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Catastrophe in Southern Asia | NEWS ANALYSIS

Bush Adapts, but Won't Call It That

Despite a stick-to-his- guns self-image, the president's response to the Asian catastrophe is not the first time he has bent to the public will.

January 03, 2005|Edwin Chen | Times Staff Writer

In the aftermath of Sept. 11, as Congress moved to create a Department of Homeland Security, Bush basically opposed the move. But he reversed himself when such a governmental reorganization became all but inevitable.

Similarly, Bush opposed the establishment of a blue-ribbon commission to investigate the intelligence failures prior to the terrorist attacks. But he reversed himself amid high-profile lobbying by relatives of those who died on Sept. 11.

The president also had fought legislative efforts to change the campaign finance system, but he acquiesced rather than veto the reform bill that finally emerged from Congress. His imposition of steel tariffs in 2002 collided with his tough language during the 2000 campaign inveighing against protectionism. Bush cast his decision as a response to unfair practices by U.S. trade partners.

Greenstein described the president and his advisors as "expert on damage control and pragmatic about adapting to circumstances -- and shameless about denying that he and they have had to make corrections."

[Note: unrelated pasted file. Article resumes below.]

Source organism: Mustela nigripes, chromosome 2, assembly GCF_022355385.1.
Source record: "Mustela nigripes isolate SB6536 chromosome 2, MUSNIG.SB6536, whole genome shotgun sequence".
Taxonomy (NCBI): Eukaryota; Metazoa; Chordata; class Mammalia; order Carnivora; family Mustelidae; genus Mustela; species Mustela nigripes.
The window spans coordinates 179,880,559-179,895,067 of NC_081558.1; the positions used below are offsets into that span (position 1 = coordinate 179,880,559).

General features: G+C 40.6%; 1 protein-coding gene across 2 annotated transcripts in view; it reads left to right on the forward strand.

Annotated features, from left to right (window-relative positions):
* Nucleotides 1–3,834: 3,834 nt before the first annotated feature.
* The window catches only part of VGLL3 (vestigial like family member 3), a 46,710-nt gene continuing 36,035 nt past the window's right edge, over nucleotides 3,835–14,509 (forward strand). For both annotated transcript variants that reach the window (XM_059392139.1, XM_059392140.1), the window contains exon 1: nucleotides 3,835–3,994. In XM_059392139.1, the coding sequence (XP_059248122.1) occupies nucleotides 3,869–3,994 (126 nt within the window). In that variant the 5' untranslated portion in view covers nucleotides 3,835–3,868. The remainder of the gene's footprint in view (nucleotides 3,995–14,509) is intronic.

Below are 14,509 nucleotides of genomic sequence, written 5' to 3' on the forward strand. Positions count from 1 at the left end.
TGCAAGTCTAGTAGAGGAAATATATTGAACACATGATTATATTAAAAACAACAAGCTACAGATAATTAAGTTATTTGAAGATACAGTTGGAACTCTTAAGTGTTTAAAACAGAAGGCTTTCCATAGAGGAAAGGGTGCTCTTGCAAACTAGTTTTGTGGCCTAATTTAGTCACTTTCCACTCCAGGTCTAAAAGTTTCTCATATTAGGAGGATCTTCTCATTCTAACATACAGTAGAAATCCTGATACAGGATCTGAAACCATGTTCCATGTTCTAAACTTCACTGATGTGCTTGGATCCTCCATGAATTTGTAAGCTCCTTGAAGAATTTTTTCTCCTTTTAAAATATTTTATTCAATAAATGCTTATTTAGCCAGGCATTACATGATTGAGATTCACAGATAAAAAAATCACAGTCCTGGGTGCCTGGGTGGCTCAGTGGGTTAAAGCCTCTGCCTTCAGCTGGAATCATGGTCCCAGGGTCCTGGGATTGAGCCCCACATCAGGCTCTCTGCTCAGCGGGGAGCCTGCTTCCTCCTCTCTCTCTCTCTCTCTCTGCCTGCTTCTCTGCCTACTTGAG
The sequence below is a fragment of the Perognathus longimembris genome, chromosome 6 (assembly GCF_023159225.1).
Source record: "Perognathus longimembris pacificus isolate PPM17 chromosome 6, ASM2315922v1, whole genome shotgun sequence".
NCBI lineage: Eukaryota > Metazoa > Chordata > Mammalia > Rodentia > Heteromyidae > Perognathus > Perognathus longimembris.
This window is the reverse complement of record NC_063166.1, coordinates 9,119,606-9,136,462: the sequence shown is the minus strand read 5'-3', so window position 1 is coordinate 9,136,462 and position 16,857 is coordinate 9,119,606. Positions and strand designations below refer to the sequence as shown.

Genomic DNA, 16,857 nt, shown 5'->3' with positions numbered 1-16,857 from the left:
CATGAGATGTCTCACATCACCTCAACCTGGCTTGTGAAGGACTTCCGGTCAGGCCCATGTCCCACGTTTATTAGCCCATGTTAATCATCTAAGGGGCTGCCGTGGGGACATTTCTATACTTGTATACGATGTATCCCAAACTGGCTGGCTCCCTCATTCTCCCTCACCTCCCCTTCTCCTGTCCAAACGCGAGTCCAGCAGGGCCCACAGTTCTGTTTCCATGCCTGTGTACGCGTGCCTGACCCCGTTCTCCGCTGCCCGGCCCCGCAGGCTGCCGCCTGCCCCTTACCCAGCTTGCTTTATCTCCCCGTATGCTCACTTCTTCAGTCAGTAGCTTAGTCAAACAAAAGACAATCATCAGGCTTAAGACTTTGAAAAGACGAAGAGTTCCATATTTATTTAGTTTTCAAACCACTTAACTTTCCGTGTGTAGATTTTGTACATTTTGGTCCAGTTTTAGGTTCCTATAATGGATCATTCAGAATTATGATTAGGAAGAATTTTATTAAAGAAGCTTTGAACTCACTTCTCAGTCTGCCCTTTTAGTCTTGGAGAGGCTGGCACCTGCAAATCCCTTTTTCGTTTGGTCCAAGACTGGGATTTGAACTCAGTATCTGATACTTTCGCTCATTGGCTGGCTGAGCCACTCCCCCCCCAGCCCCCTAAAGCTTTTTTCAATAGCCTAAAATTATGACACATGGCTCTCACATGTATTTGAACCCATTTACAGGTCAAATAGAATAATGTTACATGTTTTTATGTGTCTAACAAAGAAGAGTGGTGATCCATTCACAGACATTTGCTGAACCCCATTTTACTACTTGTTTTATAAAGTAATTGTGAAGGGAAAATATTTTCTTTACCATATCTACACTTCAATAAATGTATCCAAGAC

A less substantive but telling glimpse of how the Bush White House operates came on the night of June 5. The president was in France and had gone to bed when news reached Paris that -- as had been rumored for hours -- former President Ronald Reagan had died.

White House aides told reporters to expect only a written statement eulogizing Reagan, but eventually thought better of it and woke the president. After getting dressed, Bush delivered a two-minute statement before television cameras and then went back to bed.

Greenstein surmised that Bush perhaps implicitly sends a "don't bother me" signal to subordinates.

Such an attitude, Cook warned, may prove damaging to Bush.

"They may have won the election, but he has let that precious political capital slip through his fingers by appearing distant and uncaring," he said.

James L. Lindsay, director of research for the Council on Foreign Relations and a former National Security Council official, said Bush last week missed "a great opportunity to put a spotlight on Americans' generosity and compassion."

Buchanan, the historian, agreed, but only to a point: "To be sure, a slow response from an out-of-touch president on vacation in Texas reinforces Mr. Bush's already diminished international reputation.

"That said, it's not too late to recover, and they have been pretty good at rebounding from such mistakes in the past."

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